Re: [PATCH 0/8] MADV_FREE support

From: David Rientjes
Date: Wed Nov 04 2015 - 15:19:28 EST

On Sun, 1 Nov 2015, Daniel Micay wrote:

> It can definitely be improved to cooperate well with THP too. I've been
> following the progress, and most of the problems seem to have been with
> the THP and that's a very active area of development. Seems best to deal
> with that after a simple, working implementation lands.
> The best aspect of MADV_FREE is that it completely avoids page faults
> when there's no memory pressure. Making use of the freed memory only
> triggers page faults if the pages had to be dropped because the system
> ran out of memory. It also avoids needing to zero the pages. The memory
> can also still be freed at any time if there's memory pressure again
> even if it's handed out as an allocation until it's actually touched.
> The call to madvise still has significant overhead, but it's much
> cheaper than MADV_DONTNEED. Allocators will be able to lean on the
> kernel to make good decisions rather than implementing lazy freeing
> entirely on their own. It should improve performance *and* behavior
> under memory pressure since allocators can be more aggressive with it
> A nice future improvement would be landing MADV_FREE_UNDO feature to
> allow an attempt to pin the pages in memory again. It would make this
> work very well for implementing caches that are dropped under memory
> pressure. Windows has this via MEM_RESET (essentially MADV_FREE) and
> MEM_RESET_UNDO. Android has it for ashmem too (pinning/unpinning). I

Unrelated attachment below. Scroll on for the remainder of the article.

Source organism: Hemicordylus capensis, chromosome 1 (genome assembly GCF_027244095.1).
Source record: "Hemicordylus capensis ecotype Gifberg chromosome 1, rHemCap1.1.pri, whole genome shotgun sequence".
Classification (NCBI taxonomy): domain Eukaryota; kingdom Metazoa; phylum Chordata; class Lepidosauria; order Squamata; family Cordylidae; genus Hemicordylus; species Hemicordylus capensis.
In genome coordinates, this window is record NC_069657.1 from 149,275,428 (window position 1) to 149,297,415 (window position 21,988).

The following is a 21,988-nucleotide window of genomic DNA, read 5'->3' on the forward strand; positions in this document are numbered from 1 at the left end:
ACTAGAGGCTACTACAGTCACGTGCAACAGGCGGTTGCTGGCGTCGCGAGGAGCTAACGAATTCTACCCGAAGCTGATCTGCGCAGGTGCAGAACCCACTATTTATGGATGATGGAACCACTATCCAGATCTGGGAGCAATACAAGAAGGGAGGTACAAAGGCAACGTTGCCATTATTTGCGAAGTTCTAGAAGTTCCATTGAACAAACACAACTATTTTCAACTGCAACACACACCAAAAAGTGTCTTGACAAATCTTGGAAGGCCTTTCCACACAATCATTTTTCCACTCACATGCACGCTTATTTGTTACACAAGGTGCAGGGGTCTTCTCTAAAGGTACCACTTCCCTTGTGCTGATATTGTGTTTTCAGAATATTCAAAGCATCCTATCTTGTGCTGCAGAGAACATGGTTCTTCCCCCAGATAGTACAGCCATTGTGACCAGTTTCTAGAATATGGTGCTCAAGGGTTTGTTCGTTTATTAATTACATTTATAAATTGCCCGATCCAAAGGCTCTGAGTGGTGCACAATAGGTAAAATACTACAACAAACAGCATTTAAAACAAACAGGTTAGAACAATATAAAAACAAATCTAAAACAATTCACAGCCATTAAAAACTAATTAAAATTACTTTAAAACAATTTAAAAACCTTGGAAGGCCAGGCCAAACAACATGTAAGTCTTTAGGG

> think browser vendors would be very interested in it.

This sounds similar to what I was proposing to prevent thp splits when
there is no memory pressure.

MADV_SPLITTABLE marks ranges of memory as free and the underlying thp may
be split if there is no memory pressure. Under memory pressure, it acts
identical to MADV_DONTNEED. Without memory pressure, the range is
enqueued on an lru for the memcg that the vma's mm owner belongs to
(global for !CONFIG_MEMCG). It is also linked on a per-vma list for the
range. Anytime the vma is manipulated, the MADV_SPLITTABLE ranges are
also fixed up.

On subsequent memory pressure, the memcg hierarchy lru list is iterated
(global for !CONFIG_MEMCG) and the MADV_SPLITTABLE ranges are actually
zapped (including thp split if necessary) and the memory is really freed
to the system.

MADV_UNSPLITTABLE marks ranges of memory that have already been freed
through MADV_SPLITTABLE as being used again. If there was no memory
pressure and the MADV_SPLITTABLE was simply enqueued on the lru list, it
is removed from that list after the range has been zeroed with the same
user-facing semantics as MADV_DONTNEED. Otherwise, nothing is done since
the ptes are already zapped and we'll incur a refault.

The change to tcmalloc is simple: use MADV_SPLITTABLE instead of
MADV_DONTNEED when freeing memory to the system and use MADV_UNSPLITTABLE
when returning memory that has been already freed to the system.

This works well in experimentation when 100% of heap backed by thp with no
memory pressure. This is a type of lazy-free that prevents thp memory
from being split without memory pressure.

I was wondering if this could become part of MADV_FREE behavior with the
MADV_FREE_UNDO behavior as the equivalent to my MADV_UNSPLITTABLE. If
there is no ground to be shared, mine is just implemented seperately, but
I'm trying to avoid additional system calls required for malloc
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